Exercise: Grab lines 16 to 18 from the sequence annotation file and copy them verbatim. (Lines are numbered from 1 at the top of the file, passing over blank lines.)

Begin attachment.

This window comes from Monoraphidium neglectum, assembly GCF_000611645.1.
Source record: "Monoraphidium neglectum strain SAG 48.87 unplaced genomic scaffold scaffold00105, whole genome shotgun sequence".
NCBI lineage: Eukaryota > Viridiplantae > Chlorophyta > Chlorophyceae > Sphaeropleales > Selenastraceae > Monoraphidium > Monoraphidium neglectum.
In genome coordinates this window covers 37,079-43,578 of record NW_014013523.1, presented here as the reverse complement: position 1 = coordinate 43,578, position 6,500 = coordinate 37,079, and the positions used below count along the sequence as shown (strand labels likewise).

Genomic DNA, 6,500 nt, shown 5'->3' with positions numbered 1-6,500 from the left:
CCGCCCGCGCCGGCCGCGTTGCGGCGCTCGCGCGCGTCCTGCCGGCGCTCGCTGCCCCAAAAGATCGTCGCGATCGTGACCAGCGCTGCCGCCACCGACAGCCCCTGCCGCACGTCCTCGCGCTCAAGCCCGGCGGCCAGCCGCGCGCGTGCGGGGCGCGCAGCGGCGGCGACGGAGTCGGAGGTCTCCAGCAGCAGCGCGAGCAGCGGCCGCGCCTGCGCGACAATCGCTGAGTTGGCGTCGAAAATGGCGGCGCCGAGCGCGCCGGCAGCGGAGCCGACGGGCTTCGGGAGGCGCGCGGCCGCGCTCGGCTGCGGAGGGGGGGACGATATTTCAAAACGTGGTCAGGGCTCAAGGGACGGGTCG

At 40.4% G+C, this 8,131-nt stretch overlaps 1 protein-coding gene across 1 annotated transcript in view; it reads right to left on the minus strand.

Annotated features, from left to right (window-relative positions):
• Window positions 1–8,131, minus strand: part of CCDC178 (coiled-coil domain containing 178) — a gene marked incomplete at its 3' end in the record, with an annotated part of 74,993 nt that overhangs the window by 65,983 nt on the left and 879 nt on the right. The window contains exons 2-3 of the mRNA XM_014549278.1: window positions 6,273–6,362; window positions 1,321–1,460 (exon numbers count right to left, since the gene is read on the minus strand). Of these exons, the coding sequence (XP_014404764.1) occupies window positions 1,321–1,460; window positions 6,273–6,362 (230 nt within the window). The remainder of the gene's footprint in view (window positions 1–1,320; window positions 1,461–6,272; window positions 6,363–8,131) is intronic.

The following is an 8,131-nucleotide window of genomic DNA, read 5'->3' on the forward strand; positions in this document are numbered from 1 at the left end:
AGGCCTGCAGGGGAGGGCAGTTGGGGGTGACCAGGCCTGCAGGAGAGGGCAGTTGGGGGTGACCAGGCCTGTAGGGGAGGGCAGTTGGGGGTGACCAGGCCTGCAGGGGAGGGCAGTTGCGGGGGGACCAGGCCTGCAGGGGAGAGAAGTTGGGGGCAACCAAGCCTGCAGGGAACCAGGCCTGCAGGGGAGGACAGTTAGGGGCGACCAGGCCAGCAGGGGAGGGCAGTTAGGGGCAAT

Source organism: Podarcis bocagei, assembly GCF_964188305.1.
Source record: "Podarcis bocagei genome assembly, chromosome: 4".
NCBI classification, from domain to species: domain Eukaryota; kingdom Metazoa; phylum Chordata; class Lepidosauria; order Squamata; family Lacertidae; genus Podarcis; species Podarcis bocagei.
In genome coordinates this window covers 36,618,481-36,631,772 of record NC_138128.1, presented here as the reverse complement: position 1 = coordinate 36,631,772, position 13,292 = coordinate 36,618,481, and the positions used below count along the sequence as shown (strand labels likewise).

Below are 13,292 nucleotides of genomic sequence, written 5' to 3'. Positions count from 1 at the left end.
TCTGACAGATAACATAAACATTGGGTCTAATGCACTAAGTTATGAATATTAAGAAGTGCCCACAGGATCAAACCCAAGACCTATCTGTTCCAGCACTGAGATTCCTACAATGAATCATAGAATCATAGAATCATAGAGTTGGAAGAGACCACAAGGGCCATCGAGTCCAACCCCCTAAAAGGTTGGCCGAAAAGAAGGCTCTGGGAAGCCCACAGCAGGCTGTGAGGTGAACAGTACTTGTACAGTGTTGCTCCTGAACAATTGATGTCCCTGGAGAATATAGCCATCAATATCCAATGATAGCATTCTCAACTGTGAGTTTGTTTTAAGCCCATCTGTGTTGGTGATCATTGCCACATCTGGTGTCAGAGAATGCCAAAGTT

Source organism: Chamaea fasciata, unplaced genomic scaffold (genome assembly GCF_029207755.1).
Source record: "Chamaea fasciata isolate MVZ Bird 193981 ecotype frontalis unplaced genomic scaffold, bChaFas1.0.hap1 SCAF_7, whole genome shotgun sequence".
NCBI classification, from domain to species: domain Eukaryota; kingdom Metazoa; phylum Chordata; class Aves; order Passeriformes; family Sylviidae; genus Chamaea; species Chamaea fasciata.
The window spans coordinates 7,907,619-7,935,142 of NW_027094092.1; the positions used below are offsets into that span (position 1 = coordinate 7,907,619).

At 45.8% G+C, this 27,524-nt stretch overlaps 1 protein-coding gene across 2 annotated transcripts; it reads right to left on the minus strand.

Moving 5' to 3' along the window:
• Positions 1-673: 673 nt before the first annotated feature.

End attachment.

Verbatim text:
Below are 13,292 nucleotides of genomic sequence, written 5' to 3'. Positions count from 1 at the left end.
TCTGACAGATAACATAAACATTGGGTCTAATGCACTAAGTTATGAATATTAAGAAGTGCCCACAGGATCAAACCCAAGACCTATCTGTTCCAGCACTGAGATTCCTACAATGAATCATAGAATCATAGAATCATAGAGTTGGAAGAGACCACAAGGGCCATCGAGTCCAACCCCCTAAAAGGTTGGCCGAAAAGAAGGCTCTGGGAAGCCCACAGCAGGCTGTGAGGTGAACAGTACTTGTACAGTGTTGCTCCTGAACAATTGATGTCCCTGGAGAATATAGCCATCAATATCCAATGATAGCATTCTCAACTGTGAGTTTGTTTTAAGCCCATCTGTGTTGGTGATCATTGCCACATCTGGTGTCAGAGAATGCCAAAGTT

Source organism: Chamaea fasciata, unplaced genomic scaffold (genome assembly GCF_029207755.1).